Dear Seasoned Chicago Cyclists,
Please try to impart the patience and compassion you would have for a first time bike commuter. Having experienced the roll out in DC and already had one scooter fatality, there's definitely a concern about safety. Basically, scooter users will likely be pedestrians (not cyclists) turned scooter riders so they won't know the ins and outs like a seasoned cyclist. Think first time Divvy user. So yes, you'll see them on the sidewalks (even though they aren't supposed to), bike lanes, and streets. Lots of patience will be necessary. While scooters can be a good addition to the non-car commuter, they do pose risks to themselves (mostly) and other vulnerable users of the roads.
Here's an article with the details of the scooter roll-out:
Driving at the 85th percentile is prudent and safe, not careless. Driving at the under-posted speed limit when the vast majority of traffic is traveling faster than you is dangerous. I drive the area expressways during off-peak times frequently, and there's nobody driving at the speed 55 mph limit. The vast majority of traffic is safely moving at 65 to 70 mph.
The bicyclist was left with three fractured facial bones, a broken nose and four broken teeth, he said. He needed more than 20 stitches in his face.
WICKER PARK — A scooter rider on the wrong side of the road and “weaving in and out of traffic” crashed into a bicyclist in Wicker Park and then took off, leaving the cyclist unconscious and badly injured, police and the victim’s friends said.
Allyson Medeiros, the bicyclist, was hospitalized after the Thursday early evening crash. A tattoo artist without health insurance, Medeiros was left with fractured facial bones, four broken teeth, a broken nose and cuts that required more than 20 stitches, he wrote in posts on Instagram and GoFundMe.
There were concerns about air getting into his chest cavity as well.
The crash happened about 5:30 p.m. Thursday in the 1200 block of North Leavitt Street. The 32-year-old victim was riding his bike when he saw a man “weaving in and out of traffic on an electric scooter,” said Officer Kelli Bartoli, a Chicago Police spokeswoman.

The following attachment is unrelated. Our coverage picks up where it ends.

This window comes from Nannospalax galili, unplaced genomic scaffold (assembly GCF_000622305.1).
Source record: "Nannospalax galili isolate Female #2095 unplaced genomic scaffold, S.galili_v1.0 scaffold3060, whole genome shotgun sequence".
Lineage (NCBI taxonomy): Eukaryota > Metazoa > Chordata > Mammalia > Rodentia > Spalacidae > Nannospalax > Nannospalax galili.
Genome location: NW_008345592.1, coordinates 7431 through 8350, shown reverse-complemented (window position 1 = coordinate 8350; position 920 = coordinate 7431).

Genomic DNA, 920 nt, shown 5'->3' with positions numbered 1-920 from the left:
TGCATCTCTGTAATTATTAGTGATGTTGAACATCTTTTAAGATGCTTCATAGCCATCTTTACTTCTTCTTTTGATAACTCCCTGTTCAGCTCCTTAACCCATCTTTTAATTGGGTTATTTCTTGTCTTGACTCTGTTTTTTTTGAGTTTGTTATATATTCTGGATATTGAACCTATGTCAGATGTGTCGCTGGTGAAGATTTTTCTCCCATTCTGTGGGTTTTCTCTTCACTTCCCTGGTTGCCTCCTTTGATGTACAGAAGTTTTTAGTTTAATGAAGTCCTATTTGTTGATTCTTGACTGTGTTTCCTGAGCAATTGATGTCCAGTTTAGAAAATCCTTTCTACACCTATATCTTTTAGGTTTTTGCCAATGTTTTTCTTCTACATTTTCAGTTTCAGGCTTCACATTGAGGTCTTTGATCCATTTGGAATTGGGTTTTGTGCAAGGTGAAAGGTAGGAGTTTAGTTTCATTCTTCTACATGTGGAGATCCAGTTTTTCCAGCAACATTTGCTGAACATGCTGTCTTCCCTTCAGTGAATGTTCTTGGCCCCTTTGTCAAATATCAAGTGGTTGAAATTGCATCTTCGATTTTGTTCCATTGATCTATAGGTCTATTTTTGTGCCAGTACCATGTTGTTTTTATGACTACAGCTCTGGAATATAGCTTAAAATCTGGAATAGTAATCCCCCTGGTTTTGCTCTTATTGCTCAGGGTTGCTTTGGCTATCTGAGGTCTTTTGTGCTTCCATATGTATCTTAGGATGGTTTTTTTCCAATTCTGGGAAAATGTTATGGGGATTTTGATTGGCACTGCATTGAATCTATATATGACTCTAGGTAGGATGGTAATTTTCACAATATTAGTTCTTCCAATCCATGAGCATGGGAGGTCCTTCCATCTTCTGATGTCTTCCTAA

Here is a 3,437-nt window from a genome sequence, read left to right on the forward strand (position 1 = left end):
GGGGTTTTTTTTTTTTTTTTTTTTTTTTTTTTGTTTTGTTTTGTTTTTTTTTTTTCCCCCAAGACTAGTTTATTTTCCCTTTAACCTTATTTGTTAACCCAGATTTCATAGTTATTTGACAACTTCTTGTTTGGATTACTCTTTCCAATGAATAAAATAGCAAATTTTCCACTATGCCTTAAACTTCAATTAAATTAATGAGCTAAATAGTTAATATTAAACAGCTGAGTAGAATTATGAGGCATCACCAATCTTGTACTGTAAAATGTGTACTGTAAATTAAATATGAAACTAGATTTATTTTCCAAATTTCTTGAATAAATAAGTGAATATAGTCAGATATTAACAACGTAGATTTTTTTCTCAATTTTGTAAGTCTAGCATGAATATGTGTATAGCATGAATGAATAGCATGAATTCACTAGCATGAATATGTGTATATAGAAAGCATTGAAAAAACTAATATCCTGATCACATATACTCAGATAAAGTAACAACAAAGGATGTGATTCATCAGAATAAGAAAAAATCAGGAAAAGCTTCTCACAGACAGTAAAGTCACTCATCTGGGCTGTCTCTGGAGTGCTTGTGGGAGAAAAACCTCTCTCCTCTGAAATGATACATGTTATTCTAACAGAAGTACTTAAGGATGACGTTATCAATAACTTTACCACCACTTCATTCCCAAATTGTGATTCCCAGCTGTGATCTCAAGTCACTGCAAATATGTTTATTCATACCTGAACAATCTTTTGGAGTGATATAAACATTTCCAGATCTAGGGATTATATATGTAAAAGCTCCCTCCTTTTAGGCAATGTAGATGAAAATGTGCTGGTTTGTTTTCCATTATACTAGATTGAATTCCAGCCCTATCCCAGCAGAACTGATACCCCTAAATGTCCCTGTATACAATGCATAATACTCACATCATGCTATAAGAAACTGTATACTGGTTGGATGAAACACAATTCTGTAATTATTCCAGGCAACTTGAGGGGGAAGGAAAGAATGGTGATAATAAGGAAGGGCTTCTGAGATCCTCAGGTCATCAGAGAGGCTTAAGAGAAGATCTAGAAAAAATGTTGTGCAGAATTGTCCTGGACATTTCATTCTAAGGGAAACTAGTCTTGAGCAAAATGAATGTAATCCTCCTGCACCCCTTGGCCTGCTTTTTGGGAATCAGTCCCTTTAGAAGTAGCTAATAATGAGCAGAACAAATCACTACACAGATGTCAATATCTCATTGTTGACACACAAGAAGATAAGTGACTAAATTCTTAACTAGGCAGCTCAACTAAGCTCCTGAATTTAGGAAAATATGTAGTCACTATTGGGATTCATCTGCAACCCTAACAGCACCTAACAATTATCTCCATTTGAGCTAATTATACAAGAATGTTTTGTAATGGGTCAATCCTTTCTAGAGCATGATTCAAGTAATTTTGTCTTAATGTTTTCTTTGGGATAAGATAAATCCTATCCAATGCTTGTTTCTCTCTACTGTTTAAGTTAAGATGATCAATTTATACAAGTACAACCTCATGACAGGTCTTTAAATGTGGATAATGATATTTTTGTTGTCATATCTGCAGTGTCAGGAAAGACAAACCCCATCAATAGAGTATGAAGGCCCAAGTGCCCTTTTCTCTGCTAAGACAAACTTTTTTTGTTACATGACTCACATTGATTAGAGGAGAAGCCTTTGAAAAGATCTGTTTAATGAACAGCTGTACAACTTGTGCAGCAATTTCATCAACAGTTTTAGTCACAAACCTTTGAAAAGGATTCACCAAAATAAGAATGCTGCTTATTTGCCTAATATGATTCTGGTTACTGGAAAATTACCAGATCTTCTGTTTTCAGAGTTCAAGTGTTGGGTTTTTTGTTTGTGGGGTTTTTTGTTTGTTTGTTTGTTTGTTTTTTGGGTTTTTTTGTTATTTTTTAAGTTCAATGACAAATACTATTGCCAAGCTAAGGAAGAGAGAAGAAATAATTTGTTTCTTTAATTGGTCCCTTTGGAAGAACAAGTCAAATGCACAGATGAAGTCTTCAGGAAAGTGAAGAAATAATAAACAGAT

Scooters sure didn't mean anything good for this unfortunate cyclist:
Brainstorming, I understand the scooters have some sort of GPS... I'm wondering if the scooter company could help with a time and place look and see who the other party was. The challenge might be that there are several companies involved, so which one is which might be harder to pin down?
This morning while I rode to work, I approached a cross street. It had the green. Before I ever reached it, an e-scooter turned off the cross street. He could have made a complete turn. He had plenty of time. Instead, he makes a sharp turn on the e-scooter and comes toward me. Going the wrong way! In the street, between me and the car traffic. No bike lane on this street, either. It's a major street, too. Not a side street. I've seen people ride bikes going the wrong way many times on this street. But they were all traveling at a slow speed, and not a danger to anyone. They weren't zipping by at 15 mph!
These e-scooters are dangerous! How many tragedies will we have to read about before it ends? Nashville already had someone die due to a scooter accident.
Those with dark humor will say 'Let Darwin sort it out'. Well, the dinosaurs didn't take down the mammals when they died off. These scooters will injure or kill innocent bystanders, not just themselves.
For those who say "Give 'em a chance', wait 'til they buzz you.
As with all sorts of things including scooters, bikes, boats, cars, and such, the behavior of the user contributes mightily to the level of risk. On the road, going the wrong way is a major risk.
Yet people develop all sorts of rationalizations for doing it themselves, from it being ok for whatever type of vehicle they're on, or it's ok for themselves, or it's ok on this street, or with whatever level of density, or that other group is the bigger problem, etc.
As we see, once people head down this road (no pun) it reenforces the bad behaviors and even teaches new groups of users that the risky behaviors are ok (in the latest example, scooter users) although there's not much limit to the number of people or the variety of excuses for wrong way behavior regardless of the vehicle type, except for people getting back to a focus on safety.
The wrong way is the wrong way. Let's all do our part, and not contribute to this risky behavior.
Let's all just be thankful they're not on the Lake Front Trail.
Yes, the electric mopeds and bikes are scary enough. At least the few privately owned scooters I've seen on the lake are relatively slow.
Scooter riders won't follow the law, and they're very fast. That makes them dangerous. It's why e-scooters have a horrible safety record. Must our streets become Russian Roulette?
Rule of thumb: if a scooter passes a bicyclist, the scooter is going too fast.
George Carlin is smiling, somewhere.